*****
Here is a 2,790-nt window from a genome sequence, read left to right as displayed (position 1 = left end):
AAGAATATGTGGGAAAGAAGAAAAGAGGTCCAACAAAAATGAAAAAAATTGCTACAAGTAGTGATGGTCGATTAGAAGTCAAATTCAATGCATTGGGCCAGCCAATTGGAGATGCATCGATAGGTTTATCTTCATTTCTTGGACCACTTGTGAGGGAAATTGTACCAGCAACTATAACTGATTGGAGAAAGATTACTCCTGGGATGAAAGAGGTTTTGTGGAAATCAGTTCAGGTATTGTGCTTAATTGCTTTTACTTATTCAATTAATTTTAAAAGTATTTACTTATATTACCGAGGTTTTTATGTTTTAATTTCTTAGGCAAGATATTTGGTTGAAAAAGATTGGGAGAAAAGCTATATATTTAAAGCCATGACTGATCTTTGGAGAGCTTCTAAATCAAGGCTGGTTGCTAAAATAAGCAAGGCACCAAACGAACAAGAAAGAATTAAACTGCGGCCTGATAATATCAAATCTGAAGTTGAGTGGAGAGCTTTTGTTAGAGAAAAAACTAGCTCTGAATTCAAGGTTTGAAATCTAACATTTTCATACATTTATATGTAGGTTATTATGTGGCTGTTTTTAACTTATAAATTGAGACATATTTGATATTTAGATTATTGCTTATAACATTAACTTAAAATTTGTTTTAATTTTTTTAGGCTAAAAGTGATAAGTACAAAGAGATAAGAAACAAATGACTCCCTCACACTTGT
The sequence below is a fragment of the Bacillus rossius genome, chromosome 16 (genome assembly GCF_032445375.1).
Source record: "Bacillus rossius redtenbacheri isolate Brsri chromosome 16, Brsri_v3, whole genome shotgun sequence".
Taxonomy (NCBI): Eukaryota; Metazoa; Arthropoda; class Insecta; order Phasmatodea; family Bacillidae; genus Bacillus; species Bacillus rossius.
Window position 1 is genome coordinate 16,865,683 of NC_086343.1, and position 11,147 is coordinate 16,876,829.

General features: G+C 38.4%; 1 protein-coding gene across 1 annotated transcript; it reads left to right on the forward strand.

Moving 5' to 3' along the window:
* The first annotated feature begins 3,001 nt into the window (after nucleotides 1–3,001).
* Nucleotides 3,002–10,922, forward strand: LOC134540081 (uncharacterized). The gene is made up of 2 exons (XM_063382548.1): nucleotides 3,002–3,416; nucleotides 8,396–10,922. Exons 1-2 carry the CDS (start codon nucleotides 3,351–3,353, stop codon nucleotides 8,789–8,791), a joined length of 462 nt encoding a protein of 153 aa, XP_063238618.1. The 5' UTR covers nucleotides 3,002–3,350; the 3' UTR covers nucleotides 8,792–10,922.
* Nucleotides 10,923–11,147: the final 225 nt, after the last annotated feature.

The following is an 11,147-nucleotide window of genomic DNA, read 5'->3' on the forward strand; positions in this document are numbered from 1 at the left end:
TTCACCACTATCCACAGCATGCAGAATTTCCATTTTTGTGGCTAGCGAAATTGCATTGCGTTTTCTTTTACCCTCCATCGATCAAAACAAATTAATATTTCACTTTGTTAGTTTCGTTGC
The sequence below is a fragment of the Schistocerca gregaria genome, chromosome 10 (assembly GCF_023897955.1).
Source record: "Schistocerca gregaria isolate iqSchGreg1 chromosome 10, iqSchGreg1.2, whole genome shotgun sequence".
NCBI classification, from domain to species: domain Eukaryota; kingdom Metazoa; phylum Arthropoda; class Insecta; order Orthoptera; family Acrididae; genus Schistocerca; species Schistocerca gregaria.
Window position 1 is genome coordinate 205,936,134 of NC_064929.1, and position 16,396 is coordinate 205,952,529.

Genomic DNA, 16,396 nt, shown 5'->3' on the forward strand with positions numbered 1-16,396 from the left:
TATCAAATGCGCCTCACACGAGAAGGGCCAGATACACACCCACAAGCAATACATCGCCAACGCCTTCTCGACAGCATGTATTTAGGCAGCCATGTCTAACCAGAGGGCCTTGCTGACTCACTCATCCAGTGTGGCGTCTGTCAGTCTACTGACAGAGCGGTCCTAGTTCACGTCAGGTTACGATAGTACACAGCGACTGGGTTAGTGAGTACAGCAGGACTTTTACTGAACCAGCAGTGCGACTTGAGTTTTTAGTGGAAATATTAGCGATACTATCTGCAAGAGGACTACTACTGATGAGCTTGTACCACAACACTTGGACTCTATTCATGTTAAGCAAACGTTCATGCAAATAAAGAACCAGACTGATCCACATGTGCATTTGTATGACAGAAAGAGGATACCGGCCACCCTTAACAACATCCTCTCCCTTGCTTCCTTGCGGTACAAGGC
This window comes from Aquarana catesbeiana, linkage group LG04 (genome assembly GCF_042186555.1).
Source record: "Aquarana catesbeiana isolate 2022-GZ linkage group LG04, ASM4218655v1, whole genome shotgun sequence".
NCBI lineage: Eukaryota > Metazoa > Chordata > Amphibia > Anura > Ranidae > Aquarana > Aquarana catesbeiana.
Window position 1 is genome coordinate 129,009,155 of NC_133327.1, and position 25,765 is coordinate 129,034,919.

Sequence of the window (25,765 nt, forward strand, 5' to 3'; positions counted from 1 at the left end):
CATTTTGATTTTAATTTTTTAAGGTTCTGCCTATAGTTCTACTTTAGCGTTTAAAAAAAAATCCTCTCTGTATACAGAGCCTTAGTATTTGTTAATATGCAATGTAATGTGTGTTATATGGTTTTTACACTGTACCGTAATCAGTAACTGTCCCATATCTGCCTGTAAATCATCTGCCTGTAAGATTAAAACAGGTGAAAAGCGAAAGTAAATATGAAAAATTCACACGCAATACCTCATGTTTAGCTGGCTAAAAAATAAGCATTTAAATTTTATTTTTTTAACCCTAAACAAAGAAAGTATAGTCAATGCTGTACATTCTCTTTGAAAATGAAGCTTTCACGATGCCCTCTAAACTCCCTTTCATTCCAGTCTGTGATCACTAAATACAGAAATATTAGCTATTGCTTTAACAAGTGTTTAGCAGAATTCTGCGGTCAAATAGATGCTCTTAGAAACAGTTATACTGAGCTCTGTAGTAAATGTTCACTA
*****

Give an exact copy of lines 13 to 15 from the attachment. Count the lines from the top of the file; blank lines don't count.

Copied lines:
TTCACCACTATCCACAGCATGCAGAATTTCCATTTTTGTGGCTAGCGAAATTGCATTGCGTTTTCTTTTACCCTCCATCGATCAAAACAAATTAATATTTCACTTTGTTAGTTTCGTTGC
The sequence below is a fragment of the Schistocerca gregaria genome, chromosome 10 (assembly GCF_023897955.1).
Source record: "Schistocerca gregaria isolate iqSchGreg1 chromosome 10, iqSchGreg1.2, whole genome shotgun sequence".